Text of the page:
When a review copy of "The Sarah Connor Chronicles" arrived at my door, I was ecstatic and dove right in, getting so hooked that I often watched more than one episode at a time. (None of those pesky week-long waits to find out what happens!) Now that I've absorbed the first season, I'll make all necessary precautions to ensure that I don't miss the new season when it begins this fall. The show is just that good.
The series is set between the second and third movies. Sarah Connor (now played by 300's Lena Headey) and her son John (Thomas Dekker), long hunted by robots from the future, pack up in the middle of the night and run off, leaving Sarah's boyfriend Charley (Dean Winters) behind. This is their life now, constantly on the run, never settling down anywhere for too long. They move to California, where John enrolls in high school and tries to maintain a low profile. However, a Terminator finds him in his classroom and opens fire. Unbeknownst to John, a good Terminator (Summer Glau) is already there to protect him. Sarah and John take her in, giving her the appropriate name of Cameron (presumably a nod to the franchise creator, James Cameron).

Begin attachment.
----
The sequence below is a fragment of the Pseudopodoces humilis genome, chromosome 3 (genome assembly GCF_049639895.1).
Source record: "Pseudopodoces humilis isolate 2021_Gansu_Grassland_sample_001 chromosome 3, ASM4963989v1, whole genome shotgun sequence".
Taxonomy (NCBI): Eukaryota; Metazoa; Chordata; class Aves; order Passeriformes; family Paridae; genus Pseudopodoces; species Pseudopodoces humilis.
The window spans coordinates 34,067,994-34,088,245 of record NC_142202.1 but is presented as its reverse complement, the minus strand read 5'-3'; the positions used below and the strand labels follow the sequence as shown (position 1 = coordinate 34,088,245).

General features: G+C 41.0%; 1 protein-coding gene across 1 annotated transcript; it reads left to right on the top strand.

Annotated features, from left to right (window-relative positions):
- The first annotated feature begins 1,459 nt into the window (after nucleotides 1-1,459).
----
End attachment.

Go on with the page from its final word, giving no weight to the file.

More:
That's just the first episode. The rest of the season - which is nine episodes long - finds the group hiding from a particularly relentless Terminator named Cromartie (Garret Dillahunt), trying to get their hands on a seemingly-innocent computer program that eventually morphs into the dreaded SkyNet, and learning more about the future, courtesy of the time-traveling Derek (Brian Austin Green). I know - I rolled my eyes too when I realized Brian Austin Green was in this show but, to his credit, he does a decent job playing a character whose function I won't reveal here in case you haven't seen it yet. Also on board is Richard T. Jones as FBI agent James Ellison who has long been looking for Sarah (again: no spoilers) and slowly comes to realize that something otherworldly might be going on.
"Terminator: The Sarah Connor Chronicles" fits nicely into the mythology of the popular sci-fi franchise. Any fears that it might somehow tinker with the formula too much are unfounded. In fact, I think the quality level of the show is certainly on par with the first and third Terminator movies, and very close to that of the second (and best) film.
There is a lot of action packed into each episode. The school rampage that opens the series is a real nail-biter. In a later episode, there's a harrowing chase involving a UPS-type delivery truck. Sarah, behind the wheel, tries to outrun her pursuers while Cameron kicks the ass of a villain in the back. As they tussle and throw one another into the truck's walls, the vehicle veers wildly, making it difficult for Sarah to keep on course. Each episode contains at least one high-quality action sequence such as these. The production values are first-rate; it's clear the network had a dedication to making the show every bit as exciting as the movies on which it is based.